The NSF conference’s theme this year was Engineering for Sustainability and Prosperity,” and emphasized the role civil, mechanical, industrial, and manufacturing engineers play in addressing the world’s growing challenges of using energy and natural resources in a sustainable manner.

Teams utilized the opportunity to reach out to leaders in innovation and sustainability to talk about how they are addressing those same issues through the EcoCAR competition.

“Our team spent a lot of time over the winter break working on the vehicle so that it would be ready to show at this conference,” said Rachel Dobroth, outreach coordinator for Virginia Tech.  “It’s so rewarding to be able to show the vehicle to engineers and researchers in this field.”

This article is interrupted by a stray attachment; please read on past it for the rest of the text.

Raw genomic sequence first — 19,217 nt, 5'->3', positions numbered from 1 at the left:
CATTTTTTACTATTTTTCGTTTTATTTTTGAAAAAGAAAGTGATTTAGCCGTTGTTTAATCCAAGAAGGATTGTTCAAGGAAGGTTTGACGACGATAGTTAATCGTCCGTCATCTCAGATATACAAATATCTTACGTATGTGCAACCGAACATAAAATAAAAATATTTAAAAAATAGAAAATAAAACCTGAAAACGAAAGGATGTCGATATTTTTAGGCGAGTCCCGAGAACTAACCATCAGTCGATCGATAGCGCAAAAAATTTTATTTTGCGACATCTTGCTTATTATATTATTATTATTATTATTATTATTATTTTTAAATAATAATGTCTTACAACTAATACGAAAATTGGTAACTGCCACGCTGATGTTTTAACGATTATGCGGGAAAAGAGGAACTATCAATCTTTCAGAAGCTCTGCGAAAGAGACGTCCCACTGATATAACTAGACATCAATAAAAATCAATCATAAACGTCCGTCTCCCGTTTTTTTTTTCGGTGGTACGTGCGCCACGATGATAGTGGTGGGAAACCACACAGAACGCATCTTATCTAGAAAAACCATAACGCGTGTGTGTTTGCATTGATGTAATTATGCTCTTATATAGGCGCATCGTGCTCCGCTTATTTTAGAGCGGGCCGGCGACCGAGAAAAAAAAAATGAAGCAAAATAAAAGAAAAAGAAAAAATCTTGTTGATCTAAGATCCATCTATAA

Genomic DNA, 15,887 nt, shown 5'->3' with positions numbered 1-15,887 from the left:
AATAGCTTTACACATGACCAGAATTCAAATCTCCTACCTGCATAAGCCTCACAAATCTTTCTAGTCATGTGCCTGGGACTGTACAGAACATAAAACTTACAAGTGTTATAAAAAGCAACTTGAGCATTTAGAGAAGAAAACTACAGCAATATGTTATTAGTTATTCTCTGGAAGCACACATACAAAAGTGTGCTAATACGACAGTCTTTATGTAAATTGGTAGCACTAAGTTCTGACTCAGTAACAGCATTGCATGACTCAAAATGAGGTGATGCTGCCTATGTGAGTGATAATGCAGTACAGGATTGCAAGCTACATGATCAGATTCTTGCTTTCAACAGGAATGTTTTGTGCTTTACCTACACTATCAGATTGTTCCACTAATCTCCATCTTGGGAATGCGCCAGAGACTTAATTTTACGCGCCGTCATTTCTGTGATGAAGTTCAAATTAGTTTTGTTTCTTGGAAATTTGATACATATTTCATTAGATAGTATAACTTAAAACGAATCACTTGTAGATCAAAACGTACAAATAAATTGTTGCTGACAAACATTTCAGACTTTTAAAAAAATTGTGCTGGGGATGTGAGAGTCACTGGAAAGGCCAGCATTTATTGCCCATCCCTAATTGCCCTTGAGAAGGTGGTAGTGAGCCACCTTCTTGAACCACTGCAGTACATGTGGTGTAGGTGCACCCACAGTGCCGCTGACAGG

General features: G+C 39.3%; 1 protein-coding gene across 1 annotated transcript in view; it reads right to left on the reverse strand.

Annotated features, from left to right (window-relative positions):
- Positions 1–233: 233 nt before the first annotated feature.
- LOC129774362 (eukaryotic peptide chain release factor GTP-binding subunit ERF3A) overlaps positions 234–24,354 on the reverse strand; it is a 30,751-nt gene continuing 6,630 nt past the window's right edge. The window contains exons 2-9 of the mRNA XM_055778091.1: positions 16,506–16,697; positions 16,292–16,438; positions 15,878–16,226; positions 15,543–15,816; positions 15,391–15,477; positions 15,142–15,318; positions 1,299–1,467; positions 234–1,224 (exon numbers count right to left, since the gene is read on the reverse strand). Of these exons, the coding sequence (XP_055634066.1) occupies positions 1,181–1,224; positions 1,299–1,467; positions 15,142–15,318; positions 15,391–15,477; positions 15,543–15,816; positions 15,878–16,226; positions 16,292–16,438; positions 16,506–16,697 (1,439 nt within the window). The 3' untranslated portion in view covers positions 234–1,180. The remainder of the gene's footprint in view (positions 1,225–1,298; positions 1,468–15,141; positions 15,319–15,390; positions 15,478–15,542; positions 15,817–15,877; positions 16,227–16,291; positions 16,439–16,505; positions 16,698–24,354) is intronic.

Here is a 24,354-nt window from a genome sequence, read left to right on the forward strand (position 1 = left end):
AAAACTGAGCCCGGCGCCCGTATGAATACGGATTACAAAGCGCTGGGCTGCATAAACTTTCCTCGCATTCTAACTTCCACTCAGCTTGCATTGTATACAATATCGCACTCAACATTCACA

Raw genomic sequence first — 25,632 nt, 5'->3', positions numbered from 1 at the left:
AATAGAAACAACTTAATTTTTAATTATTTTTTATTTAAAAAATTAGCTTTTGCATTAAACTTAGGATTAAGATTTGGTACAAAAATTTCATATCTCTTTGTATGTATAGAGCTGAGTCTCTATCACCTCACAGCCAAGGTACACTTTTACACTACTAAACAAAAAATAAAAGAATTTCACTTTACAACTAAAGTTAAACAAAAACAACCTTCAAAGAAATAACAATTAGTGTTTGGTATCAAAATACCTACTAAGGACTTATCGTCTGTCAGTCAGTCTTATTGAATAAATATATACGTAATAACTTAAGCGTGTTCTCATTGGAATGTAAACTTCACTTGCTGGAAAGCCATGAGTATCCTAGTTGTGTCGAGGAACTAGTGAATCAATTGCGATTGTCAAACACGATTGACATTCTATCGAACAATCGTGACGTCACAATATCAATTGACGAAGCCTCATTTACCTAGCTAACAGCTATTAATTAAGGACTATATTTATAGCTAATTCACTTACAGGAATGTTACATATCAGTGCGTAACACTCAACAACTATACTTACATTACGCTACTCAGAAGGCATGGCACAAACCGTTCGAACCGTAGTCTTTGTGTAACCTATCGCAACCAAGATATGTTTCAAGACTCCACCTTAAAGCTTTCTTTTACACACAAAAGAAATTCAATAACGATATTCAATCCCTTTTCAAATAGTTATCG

The team leader of the Missouri S&T team, Kevin Martin, believed the NSF conference provided his team with a great opportunity to expand its outreach beyond our campus and Midwest.

“To get the opportunity to see what’s going on in the industry related to sustainability effects and see how vehicles can tie into that is great,” said Martin.

After a successful week at the NSF conference, the five teams feel proud of their accomplishments thus far, and about their experiences interacting and networking with industry leaders.

“I just enjoyed the interaction with the young people, with the individuals from General Motors and the U.S. Department of Energy,” Dr. Senich said. “I think they’ve put together outstanding teams from the organizers’ side and the student side. And I feel like a member of the team.”

EcoCAR Team members at the NSF Conference

EcoCAR Team members at the NSF Conference

Today, we are sharing Part Two of the interview with Paul Smith from the MathWorks.  In Part One of the interview we learned about Paul’s role in the EcoCAR competition and what set Ohio State apart from the other teams in Year Two. Paul shared some great insights, so check out the rest of the conversation below!